August 14, 2022 – 20th Sunday in Ordinary Time – Year C

“Since we are surrounded by so great a cloud of witnesses, let us rid ourselves of every burden and sin that clings to us and persevere in running the race that lies before us while keeping our eyes fixed on Jesus, the leader and perfecter of faith.”  Words from our 2nd reading today from the 12th chapter of the letter to the Hebrews – sisters and brothers, may the Lord give to you his peace and his joy.

Our readings today challenge our usual ways of thinking, for they do not present the Christian lifestyle as full of a sweet peace nor is our way of life an easy observance of the commandment of love.  Rather, they speak to the intensity that marks the climate proper to an authentic Christianity.  This should make us stop and think: What are our readings tell us?  What is happening here?  What can they add to our understanding? 

In our first reading, the nation of Israel is in full blown crisis mode as they are about to be conquered by the Babylonians after years of fighting and continuously yielding up influence.  All the while, the prophet Jeremiah has been going about lamenting how the nation of Israel has ultimately gone astray by abandoning God and God’s ways and so preached repentance.  As a result of speaking such difficult truth to power, political power plays are made against Jeremiah and he is thrown in a cistern and is left to die.  The civil unrest in the Kingdom of Israel is tangible and the great tensions are unleashed upon people of good will.  How very much like our own times, when we feel the unrest in our country over many issues, while the good truths of religion are continuously disregarded, such as the presence of Christ in the sacraments, Jesus’ teachings, and our work of service to humanity, to name a few – each important aspects of our identity and all swept aside and forgotten by more and more Americans amid the heavy scrutiny of immoral men.  It is not easy today to be prophetic, let alone be a person of faith. 

This is reinforced furthermore, by the picture Jesus paints of himself in this gospel.  This passage is troubling if we think of Jesus only under the image of a gentle Messiah who comes in peace and yet, here Jesus insists that his coming can also be comparable to a dramatic prophetic visitation that will set the world on fire.  As such, his coming will force the issue of adjusting our priorities based primarily upon faithfulness to God and his Kingdom.  It is not that Jesus is eager for these disturbing events and resulting divisions to unfold; rather, he himself burns with such zeal for the accomplishment of his mission for the conversion of souls to God, which in calling for radical change, will inevitably include such consequences.  Some years ago, Karl Rahner prophesied that the Christian of the future will either be a spiritual mystic or will not exist at all.  We too must be baptized, be immersed deeply in that zeal, be set on fire for the Lord or risk joining all those who have drifted away from their faith altogether.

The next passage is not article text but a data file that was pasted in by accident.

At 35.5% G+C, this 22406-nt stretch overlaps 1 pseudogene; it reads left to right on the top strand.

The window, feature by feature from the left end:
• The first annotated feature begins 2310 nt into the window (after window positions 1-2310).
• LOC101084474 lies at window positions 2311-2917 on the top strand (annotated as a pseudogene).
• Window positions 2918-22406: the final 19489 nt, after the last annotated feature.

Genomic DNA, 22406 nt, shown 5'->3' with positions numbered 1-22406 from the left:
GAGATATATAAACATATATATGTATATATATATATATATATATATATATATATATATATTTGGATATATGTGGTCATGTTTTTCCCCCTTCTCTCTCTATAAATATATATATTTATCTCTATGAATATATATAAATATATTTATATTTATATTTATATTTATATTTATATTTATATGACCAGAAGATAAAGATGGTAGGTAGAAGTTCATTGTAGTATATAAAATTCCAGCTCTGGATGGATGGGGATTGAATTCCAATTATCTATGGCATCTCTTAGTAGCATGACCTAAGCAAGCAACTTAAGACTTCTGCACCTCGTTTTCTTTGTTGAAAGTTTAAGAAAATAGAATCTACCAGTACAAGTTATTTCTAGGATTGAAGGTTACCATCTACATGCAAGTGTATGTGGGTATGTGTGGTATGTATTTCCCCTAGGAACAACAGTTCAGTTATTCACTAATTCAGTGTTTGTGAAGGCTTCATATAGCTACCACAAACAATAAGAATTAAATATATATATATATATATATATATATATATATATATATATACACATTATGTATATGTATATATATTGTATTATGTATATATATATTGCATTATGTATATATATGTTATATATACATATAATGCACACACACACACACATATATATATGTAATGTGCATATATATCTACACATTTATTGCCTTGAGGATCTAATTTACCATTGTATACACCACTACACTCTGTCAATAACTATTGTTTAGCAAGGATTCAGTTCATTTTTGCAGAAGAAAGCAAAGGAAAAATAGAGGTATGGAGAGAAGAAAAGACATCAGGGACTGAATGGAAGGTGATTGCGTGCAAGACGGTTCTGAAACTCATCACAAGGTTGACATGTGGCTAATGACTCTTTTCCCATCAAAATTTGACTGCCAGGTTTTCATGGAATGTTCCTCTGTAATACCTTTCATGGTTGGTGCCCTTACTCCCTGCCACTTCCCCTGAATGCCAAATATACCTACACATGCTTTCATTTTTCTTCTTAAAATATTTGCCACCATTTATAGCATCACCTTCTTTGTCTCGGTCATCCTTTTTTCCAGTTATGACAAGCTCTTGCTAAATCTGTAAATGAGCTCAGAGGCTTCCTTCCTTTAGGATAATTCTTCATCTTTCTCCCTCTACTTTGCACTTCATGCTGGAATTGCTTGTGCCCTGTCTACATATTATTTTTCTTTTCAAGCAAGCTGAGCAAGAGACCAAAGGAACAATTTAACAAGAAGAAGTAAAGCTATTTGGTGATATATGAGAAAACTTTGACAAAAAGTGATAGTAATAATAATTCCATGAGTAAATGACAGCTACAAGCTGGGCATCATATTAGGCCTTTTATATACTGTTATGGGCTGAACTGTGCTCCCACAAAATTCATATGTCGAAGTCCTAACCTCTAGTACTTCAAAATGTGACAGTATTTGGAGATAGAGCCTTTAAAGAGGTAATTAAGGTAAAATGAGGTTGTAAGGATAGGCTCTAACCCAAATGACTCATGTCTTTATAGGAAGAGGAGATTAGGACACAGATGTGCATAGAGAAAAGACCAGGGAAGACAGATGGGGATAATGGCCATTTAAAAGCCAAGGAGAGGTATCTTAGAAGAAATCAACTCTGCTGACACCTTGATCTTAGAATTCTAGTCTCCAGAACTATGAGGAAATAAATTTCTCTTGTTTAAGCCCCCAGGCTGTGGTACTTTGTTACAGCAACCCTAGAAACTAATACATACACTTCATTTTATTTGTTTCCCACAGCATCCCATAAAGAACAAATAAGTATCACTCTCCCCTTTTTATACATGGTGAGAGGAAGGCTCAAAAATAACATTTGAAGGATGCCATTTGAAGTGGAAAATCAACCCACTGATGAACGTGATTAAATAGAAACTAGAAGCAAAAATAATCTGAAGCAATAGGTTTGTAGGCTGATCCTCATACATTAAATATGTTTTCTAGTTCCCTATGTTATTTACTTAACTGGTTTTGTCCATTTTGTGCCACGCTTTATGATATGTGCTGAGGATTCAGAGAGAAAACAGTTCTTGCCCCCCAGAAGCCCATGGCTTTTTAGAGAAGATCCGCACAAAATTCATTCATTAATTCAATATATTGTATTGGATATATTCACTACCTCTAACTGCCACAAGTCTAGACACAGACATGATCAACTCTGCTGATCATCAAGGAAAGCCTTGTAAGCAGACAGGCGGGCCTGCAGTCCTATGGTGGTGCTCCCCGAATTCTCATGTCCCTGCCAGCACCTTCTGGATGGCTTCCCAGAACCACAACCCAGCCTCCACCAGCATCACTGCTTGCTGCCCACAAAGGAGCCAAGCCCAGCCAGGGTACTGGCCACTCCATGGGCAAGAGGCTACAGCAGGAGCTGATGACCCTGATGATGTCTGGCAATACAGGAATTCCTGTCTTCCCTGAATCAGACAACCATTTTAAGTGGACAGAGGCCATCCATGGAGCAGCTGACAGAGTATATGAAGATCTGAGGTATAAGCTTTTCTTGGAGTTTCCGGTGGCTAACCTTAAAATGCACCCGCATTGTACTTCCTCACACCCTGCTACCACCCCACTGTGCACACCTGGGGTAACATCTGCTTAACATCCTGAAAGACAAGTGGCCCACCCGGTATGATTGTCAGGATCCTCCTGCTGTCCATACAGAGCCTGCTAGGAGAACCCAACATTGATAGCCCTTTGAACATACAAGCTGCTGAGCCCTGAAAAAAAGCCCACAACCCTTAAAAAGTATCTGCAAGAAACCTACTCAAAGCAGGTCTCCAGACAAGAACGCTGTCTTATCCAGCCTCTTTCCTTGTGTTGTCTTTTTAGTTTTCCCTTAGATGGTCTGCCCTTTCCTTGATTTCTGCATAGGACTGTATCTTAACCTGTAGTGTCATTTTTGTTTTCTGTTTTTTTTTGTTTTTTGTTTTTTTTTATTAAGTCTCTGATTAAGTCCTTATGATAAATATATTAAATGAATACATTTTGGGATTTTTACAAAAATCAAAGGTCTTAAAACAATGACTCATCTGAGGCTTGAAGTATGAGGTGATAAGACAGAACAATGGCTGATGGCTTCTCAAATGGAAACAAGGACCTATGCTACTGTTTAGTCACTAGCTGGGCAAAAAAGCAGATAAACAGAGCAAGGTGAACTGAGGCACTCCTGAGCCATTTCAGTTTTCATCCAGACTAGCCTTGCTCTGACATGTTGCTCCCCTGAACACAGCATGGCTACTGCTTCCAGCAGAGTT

The Christian journey of faith is long and arduous, and we will need help along our way.  Sometimes, this help comes from the most unlikely of places.  We heard today how Jeremiah’s life was saved through the intercession of Ebed-melech, who was actually the foreign ambassador to Israel of all people, and was appalled by the rampant injustice he found within Israelite society.  And just as we may come to realize that those closest to us are unfortunately not supportive of our goals and our values, so we can also discover others who belong to the family of Christ, brothers and sisters of the Lord who truly appreciate the stands we take and the directions we set for ourselves.  The author of the letter to the Hebrews reminds us that we are indeed surrounded by a great cloud of witnesses.  These are the saints living and deceased who make this journey alongside us.  We can think of the many heroes and saintly figures who have personally impacted our own lives by the sacrifices they have made and the great care that they exhibit towards us.  I can name them for myself: grandpa, my parents, Mr. Morcelle, Ron Adamczak, Ms. Kor, Fr. Jim Walter, Fr. Walt Szczesny, Fr. Bryan, and many others besides.  Studies show that those who have five or more people who come into their lives to help them grow in discipleship will successfully integrate and authentically practice their faith going forward.  I hope you can name your own heroes of faith who are the “saints next door” as Pope Francis calls them.  Additionally, we have the many patronal saints who champion certain causes before the Lord, and we can pray to them for their assistance.  St. Anthony helps us find lost things.  St. Peregrine stands for those battling the plague that is cancer.  St. Francis is concerned for animals and our pets.  St. Jude is there to help those in hopeless situations.  St. Catherine of Siena is the patron of nurses.  There are thousands of saints who are praying for us.  And every time we gather for the Eucharist, they are here present too all around us for our encouragement.  Just as parents cheer on their kids their sports games and performances and just as the Buffalo Bills tout having a 12th man on the team when they play in front of their fans at New Era Field, the communion of saints is our own Catholic version of people cheering us on and tangibly supporting us in our journey through life.  Most importantly, the real support and assistance we receive is from Jesus himself who came to set our hearts and the world on fire.  He himself struggled through this life and rose from it victorious.  He is our leader and the perfecter of faith.  Having gone before us, he is our hope, that we may not grow weary or lose heart while likewise running towards our goal.  The French Priest Pierre Teilhard de Chardin famously declared: Someday, after mastering the winds, the waves, the tides and gravity, we shall harness the energies of love, and then, for the second time in the history of the world, man will have discovered fire.  May we keep our eyes fixed on Jesus as our forerunner and goal, so that together with him and all those who joined to the Body of Christ, we may harness the energy of love and set the world afire.